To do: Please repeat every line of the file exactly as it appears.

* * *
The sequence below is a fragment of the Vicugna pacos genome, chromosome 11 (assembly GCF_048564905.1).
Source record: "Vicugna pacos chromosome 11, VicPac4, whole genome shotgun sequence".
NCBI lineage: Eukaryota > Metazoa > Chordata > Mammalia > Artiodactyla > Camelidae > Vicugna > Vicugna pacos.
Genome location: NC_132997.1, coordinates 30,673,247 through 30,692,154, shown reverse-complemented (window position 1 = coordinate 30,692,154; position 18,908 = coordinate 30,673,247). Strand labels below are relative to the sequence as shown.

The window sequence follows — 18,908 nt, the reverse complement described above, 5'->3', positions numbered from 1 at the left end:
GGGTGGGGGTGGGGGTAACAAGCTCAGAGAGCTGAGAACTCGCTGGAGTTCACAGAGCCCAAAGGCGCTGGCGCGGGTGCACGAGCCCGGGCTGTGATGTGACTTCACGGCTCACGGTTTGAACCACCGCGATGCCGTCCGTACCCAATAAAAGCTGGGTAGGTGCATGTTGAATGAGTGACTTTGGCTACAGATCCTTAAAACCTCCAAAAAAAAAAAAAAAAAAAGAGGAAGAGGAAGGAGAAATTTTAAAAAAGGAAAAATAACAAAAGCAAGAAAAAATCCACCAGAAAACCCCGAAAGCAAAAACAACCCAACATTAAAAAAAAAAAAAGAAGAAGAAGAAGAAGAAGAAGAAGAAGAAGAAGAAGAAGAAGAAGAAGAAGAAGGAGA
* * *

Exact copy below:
The sequence below is a fragment of the Vicugna pacos genome, chromosome 11 (assembly GCF_048564905.1).
Source record: "Vicugna pacos chromosome 11, VicPac4, whole genome shotgun sequence".
NCBI lineage: Eukaryota > Metazoa > Chordata > Mammalia > Artiodactyla > Camelidae > Vicugna > Vicugna pacos.
Genome location: NC_132997.1, coordinates 30,673,247 through 30,692,154, shown reverse-complemented (window position 1 = coordinate 30,692,154; position 18,908 = coordinate 30,673,247). Strand labels below are relative to the sequence as shown.

The window sequence follows — 18,908 nt, the reverse complement described above, 5'->3', positions numbered from 1 at the left end:
GGGTGGGGGTGGGGGTAACAAGCTCAGAGAGCTGAGAACTCGCTGGAGTTCACAGAGCCCAAAGGCGCTGGCGCGGGTGCACGAGCCCGGGCTGTGATGTGACTTCACGGCTCACGGTTTGAACCACCGCGATGCCGTCCGTACCCAATAAAAGCTGGGTAGGTGCATGTTGAATGAGTGACTTTGGCTACAGATCCTTAAAACCTCCAAAAAAAAAAAAAAAAAAAGAGGAAGAGGAAGGAGAAATTTTAAAAAAGGAAAAATAACAAAAGCAAGAAAAAATCCACCAGAAAACCCCGAAAGCAAAAACAACCCAACATTAAAAAAAAAAAAAGAAGAAGAAGAAGAAGAAGAAGAAGAAGAAGAAGAAGAAGAAGAAGAAGAAGAAGGAGA